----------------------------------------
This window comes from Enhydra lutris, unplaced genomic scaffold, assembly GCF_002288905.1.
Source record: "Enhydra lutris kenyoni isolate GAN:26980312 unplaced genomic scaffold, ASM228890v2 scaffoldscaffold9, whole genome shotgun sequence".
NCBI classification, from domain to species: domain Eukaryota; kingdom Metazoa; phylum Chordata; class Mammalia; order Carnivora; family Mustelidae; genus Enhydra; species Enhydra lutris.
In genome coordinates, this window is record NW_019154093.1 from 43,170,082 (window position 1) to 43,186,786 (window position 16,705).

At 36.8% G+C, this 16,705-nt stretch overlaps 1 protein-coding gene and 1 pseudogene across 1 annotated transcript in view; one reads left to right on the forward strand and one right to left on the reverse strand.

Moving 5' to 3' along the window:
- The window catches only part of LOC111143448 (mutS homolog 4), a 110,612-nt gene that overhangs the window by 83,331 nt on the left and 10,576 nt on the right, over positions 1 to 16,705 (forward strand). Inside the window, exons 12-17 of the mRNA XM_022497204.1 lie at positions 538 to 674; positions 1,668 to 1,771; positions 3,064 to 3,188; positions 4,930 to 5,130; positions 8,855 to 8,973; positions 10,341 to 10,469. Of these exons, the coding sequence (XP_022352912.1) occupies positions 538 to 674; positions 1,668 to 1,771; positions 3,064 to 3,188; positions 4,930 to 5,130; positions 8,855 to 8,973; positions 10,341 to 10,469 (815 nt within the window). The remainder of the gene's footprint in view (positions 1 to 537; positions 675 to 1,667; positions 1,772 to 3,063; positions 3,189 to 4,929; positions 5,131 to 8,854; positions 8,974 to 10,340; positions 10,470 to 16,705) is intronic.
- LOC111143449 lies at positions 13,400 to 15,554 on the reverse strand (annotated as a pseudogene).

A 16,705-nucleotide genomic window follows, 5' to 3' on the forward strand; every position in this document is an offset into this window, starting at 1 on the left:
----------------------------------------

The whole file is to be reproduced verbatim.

This window comes from Enhydra lutris, unplaced genomic scaffold, assembly GCF_002288905.1.
Source record: "Enhydra lutris kenyoni isolate GAN:26980312 unplaced genomic scaffold, ASM228890v2 scaffoldscaffold9, whole genome shotgun sequence".
NCBI classification, from domain to species: domain Eukaryota; kingdom Metazoa; phylum Chordata; class Mammalia; order Carnivora; family Mustelidae; genus Enhydra; species Enhydra lutris.
In genome coordinates, this window is record NW_019154093.1 from 43,170,082 (window position 1) to 43,186,786 (window position 16,705).

At 36.8% G+C, this 16,705-nt stretch overlaps 1 protein-coding gene and 1 pseudogene across 1 annotated transcript in view; one reads left to right on the forward strand and one right to left on the reverse strand.

Moving 5' to 3' along the window:
- The window catches only part of LOC111143448 (mutS homolog 4), a 110,612-nt gene that overhangs the window by 83,331 nt on the left and 10,576 nt on the right, over positions 1 to 16,705 (forward strand). Inside the window, exons 12-17 of the mRNA XM_022497204.1 lie at positions 538 to 674; positions 1,668 to 1,771; positions 3,064 to 3,188; positions 4,930 to 5,130; positions 8,855 to 8,973; positions 10,341 to 10,469. Of these exons, the coding sequence (XP_022352912.1) occupies positions 538 to 674; positions 1,668 to 1,771; positions 3,064 to 3,188; positions 4,930 to 5,130; positions 8,855 to 8,973; positions 10,341 to 10,469 (815 nt within the window). The remainder of the gene's footprint in view (positions 1 to 537; positions 675 to 1,667; positions 1,772 to 3,063; positions 3,189 to 4,929; positions 5,131 to 8,854; positions 8,974 to 10,340; positions 10,470 to 16,705) is intronic.
- LOC111143449 lies at positions 13,400 to 15,554 on the reverse strand (annotated as a pseudogene).

A 16,705-nucleotide genomic window follows, 5' to 3' on the forward strand; every position in this document is an offset into this window, starting at 1 on the left: